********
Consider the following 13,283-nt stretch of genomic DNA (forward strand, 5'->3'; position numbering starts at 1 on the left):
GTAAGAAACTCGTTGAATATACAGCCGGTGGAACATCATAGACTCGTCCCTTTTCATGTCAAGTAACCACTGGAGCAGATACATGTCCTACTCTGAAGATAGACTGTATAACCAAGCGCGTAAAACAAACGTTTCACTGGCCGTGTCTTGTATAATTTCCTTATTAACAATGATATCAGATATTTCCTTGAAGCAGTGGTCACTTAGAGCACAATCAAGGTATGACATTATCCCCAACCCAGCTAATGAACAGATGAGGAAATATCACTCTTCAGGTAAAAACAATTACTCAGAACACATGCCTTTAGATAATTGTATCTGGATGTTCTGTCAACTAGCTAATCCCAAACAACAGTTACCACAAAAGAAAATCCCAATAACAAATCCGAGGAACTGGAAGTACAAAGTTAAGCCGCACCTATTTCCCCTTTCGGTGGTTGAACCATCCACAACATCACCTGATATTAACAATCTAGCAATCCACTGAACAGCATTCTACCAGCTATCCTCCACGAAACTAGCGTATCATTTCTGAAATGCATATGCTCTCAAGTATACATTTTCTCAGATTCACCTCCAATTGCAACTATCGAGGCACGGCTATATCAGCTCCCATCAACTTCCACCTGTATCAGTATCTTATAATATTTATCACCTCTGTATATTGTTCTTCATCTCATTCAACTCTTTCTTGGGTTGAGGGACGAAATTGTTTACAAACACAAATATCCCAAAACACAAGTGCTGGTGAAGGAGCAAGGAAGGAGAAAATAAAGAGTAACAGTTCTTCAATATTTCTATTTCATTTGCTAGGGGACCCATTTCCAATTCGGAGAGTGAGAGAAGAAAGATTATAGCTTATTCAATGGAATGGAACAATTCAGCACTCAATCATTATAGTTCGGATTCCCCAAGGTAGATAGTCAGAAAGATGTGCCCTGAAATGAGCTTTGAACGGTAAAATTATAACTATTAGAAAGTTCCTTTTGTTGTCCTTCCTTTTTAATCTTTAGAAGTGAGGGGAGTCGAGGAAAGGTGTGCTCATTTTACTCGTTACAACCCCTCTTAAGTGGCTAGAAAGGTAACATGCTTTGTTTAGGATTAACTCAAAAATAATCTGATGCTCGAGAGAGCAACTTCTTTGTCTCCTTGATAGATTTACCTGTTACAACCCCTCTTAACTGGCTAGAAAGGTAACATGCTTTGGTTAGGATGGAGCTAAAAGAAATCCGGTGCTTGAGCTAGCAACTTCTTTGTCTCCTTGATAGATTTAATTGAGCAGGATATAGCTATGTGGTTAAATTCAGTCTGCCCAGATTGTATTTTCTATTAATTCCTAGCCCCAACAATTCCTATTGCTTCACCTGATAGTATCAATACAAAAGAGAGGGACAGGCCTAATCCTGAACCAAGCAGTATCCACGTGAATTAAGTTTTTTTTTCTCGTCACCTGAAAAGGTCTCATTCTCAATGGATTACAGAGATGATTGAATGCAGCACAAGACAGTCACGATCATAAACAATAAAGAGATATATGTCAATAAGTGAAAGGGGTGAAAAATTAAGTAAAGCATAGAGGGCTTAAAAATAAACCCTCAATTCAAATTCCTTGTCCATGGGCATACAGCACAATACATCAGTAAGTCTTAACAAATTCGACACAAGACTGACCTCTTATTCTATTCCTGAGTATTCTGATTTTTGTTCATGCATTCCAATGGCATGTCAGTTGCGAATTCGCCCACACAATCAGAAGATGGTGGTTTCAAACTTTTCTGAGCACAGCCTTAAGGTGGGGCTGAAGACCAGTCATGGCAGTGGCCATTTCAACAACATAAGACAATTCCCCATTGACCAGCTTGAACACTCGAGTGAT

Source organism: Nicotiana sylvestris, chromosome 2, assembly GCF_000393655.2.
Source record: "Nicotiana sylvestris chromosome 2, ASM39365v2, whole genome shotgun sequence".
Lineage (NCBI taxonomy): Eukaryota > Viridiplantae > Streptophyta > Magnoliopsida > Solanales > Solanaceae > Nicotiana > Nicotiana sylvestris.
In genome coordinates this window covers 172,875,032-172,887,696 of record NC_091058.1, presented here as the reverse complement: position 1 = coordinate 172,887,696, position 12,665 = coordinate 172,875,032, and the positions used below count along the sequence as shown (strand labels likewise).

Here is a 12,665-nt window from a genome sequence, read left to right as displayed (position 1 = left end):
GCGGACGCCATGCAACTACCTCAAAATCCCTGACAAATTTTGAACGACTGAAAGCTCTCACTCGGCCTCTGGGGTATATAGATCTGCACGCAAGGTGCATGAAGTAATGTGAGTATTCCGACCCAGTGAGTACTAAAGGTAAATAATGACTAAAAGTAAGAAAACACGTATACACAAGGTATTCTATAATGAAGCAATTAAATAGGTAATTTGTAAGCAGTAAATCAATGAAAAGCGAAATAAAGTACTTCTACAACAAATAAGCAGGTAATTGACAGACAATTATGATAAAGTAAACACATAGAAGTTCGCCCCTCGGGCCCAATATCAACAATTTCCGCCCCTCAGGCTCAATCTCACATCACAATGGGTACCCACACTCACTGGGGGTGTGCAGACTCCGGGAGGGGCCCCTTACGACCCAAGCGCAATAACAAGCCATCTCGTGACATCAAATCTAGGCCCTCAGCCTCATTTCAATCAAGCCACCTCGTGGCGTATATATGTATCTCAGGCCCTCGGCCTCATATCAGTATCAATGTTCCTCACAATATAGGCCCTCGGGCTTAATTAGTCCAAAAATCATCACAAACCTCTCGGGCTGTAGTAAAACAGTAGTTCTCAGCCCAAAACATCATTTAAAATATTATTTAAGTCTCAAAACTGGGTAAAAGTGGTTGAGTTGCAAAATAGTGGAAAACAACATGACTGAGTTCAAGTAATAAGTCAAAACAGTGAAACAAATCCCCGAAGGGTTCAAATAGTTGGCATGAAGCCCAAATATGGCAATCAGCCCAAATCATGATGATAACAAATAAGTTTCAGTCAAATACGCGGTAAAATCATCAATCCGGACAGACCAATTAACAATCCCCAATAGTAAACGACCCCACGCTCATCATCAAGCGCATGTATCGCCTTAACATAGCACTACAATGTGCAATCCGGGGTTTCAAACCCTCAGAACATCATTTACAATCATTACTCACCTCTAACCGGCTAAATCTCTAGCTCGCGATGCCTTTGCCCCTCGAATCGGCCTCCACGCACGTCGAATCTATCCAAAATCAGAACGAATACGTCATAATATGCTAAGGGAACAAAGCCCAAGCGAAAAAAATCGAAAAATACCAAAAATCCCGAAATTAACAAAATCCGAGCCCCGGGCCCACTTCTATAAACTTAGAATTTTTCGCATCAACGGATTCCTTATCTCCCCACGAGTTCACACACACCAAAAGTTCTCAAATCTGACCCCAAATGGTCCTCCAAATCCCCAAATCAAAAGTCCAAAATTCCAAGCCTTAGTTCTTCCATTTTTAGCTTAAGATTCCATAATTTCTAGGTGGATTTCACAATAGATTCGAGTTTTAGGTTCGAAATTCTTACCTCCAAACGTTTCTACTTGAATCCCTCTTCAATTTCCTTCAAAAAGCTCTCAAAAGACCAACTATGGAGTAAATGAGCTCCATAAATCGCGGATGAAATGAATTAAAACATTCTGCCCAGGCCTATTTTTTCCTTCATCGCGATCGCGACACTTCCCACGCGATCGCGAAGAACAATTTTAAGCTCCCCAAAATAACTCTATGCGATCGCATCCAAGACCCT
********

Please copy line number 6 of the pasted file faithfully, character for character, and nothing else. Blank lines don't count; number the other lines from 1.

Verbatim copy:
In genome coordinates this window covers 172,875,032-172,887,696 of record NC_091058.1, presented here as the reverse complement: position 1 = coordinate 172,887,696, position 12,665 = coordinate 172,875,032, and the positions used below count along the sequence as shown (strand labels likewise).